Things that make you go ‘urgh’…

What’s the flaw in this test code?

program Project1;


  Arr1, Arr2: array of array of Integer;
  I, J: Integer;
  SetLength(Arr1, 5, 5);
  for I := 0 to 4 do
    for J := 0 to 4 do
      Arr1[I, J] := I * J;
  Arr2 := Copy(Arr1);
  for I := 0 to 4 do
    for J := 0 to 4 do
      if Arr2[I, J] <> Arr1[I, J] then
  Write('Press ENTER to exit...');

I’ve just checked, and FPC lovingly duplicates the behaviour I’m thinking of too. The flaw in question was immediately spotted by Rudy Velthuis, so credit to him.

[And no, I’m not saying avoid dynamic arrays like the plague. The fact the baby’s being kept in doesn’t mean you can’t complain about the murkiness of the water.]

Dynamic arrays — pure reference types, except when they’re not

A reasonable way to understand the semantics of dynamic arrays in Delphi is to recall the sort of code you might have used as a substitute before they where introduced in Delphi 4. Assuming only a single dimension to keep things simple, stage one would be to declare dummy static array type, together with a corresponding pointer type:

  PRectArray = ^TRectArray;
  TRectArray = array[0..$FFFFF] of TRect;

Allocation and reallocation may then be done using the appropriately-named ReallocMem routine. More exactly, you can use GetMem and FreeMem as well, though since ReallocMem can do both initial allocation and final deallocation, there’s no need — just remember to initialise the variable to nil if declared in a local routine, and always call ReallocMem at the end to free the array:
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Are dynamic arrays in Delphi half-baked?

In a nice little series on ‘Delphi in a Unicode world’ written and published around the time of Delphi 2009’s release, Nick Hodges writes on the topic of using strings as binary buffers as thus:

A common idiom is to use a string as a data buffer. It’s common because it’s been easy — manipulating strings is generally pretty straight forward. However, existing code that does this will almost certainly need to be adjusted given the fact that string now is a UnicodeString.

There are a couple of ways to deal with code that uses a string as a data buffer. The first is to simply declare the variable being used as a data buffer as an AnsiString instead of string […] The second and preferred way dealing with this situation [, however,] is to convert your buffer from a string type to an array of bytes, or TBytes. TBytes is designed specifically for this purpose, and works as you likely were using the string type previously.

Now, I’m totally at one with those who think misusing the string type for binary buffers was a silly thing to do. Nevertheless, to say TBytes was ‘designed specifically for this purpose’ is equally as silly in my view, since in being a simple typedef for a dynamic array of bytes that was only added in D2007 (dynamic arrays themselves being added way back in D4), it patently wasn’t.

More to the point, despite having an implementation that redeployed that of the original AnsiString type for more general purposes, dynamic arrays at large — and thus, TBytes specifically — suffer from various key shortcomings in comparison:

  1. No copy-on-write semantics. The fact that dynamic arrays and strings share key RTL functions (Copy, Length and SetLength) frequently leads me to forget this, as well as the fact that dynamic arrays aren’t in fact pure reference types in use.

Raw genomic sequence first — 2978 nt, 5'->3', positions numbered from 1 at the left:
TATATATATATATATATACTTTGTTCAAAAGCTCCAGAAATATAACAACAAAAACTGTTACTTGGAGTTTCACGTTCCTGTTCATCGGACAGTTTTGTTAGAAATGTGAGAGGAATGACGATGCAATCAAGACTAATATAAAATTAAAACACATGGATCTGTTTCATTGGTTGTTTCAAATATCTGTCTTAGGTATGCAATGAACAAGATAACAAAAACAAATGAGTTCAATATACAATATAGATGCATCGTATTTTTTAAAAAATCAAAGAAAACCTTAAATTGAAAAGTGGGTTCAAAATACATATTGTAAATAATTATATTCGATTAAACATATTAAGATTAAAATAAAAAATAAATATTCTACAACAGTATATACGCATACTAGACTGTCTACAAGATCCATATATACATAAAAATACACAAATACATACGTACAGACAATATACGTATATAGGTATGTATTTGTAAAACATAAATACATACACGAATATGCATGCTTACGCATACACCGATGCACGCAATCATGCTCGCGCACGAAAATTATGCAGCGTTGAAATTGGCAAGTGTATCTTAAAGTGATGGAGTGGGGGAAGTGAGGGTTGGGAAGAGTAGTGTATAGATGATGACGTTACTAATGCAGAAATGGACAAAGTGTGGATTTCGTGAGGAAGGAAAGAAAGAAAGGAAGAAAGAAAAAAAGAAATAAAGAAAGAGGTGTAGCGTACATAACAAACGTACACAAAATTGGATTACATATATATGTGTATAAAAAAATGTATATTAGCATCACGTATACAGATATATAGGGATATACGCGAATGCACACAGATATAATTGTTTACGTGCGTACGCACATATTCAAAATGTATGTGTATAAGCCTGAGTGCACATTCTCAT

2. The equals (=) and not equals (<>) operators compare references rather than data. (Note how the string type is simply more flexible here, since you can just cast to Pointer if you do want to compare string references.)
  3. You can’t use the addition (+) operator. For sure, using this in a light loop is highly inefficient — but if it’s so terrible in principle, why allow it for strings? [Edit: before you get the wrong idea, see my response to Luigi Sandon — ‘LDS’ — in the comments.]
  4. You cannot assign an array constant to a dynamic array. Cf. how there isn’t a practical distinction between string constants and string variables — they’re all just ‘strings’, and even under the hood, a string constant is just a string with a dummy reference count.
  5. No copy-on-write semantics means you lose much of the const-ness of constant paramaters and read-only properties — basically, the consumers of an object can change the elements of a read-only dynamic array property where they can’t change the characters of a read-only string property.  Admittedly, the loss of the const-ness of constant parameters is much alleviated by the open array syntax (though let’s not dilute this by encouraging the use of paramaters declared as TBytes rather than ‘const array of Byte’, eh?).* Nonetheless, it is still an unfortunate side effect of dynamic arrays not being implemented as quasi-value types, à la AnsiString and UnicodeString.

In my view, it is these features that make manipulating strings ‘pretty straight forward’, and moreover, not prone to bugs through not fully understanding the type’s internal semantics. The fact that dynamic arrays do not have them, then, makes the idea of TBytes being some sort of genuine substitute for the misused old AnsiString quite false. That said, one particular issue with dynamic arrays especially gets my beef, but I’ll leave elucidating that to another time…

* Thus:

procedure Test(const Arg1: TBytes; const Arg2: array of Byte);
  Arg1[0] := 99; //compiles!
  Arg2[0] := 99; //doesn't compile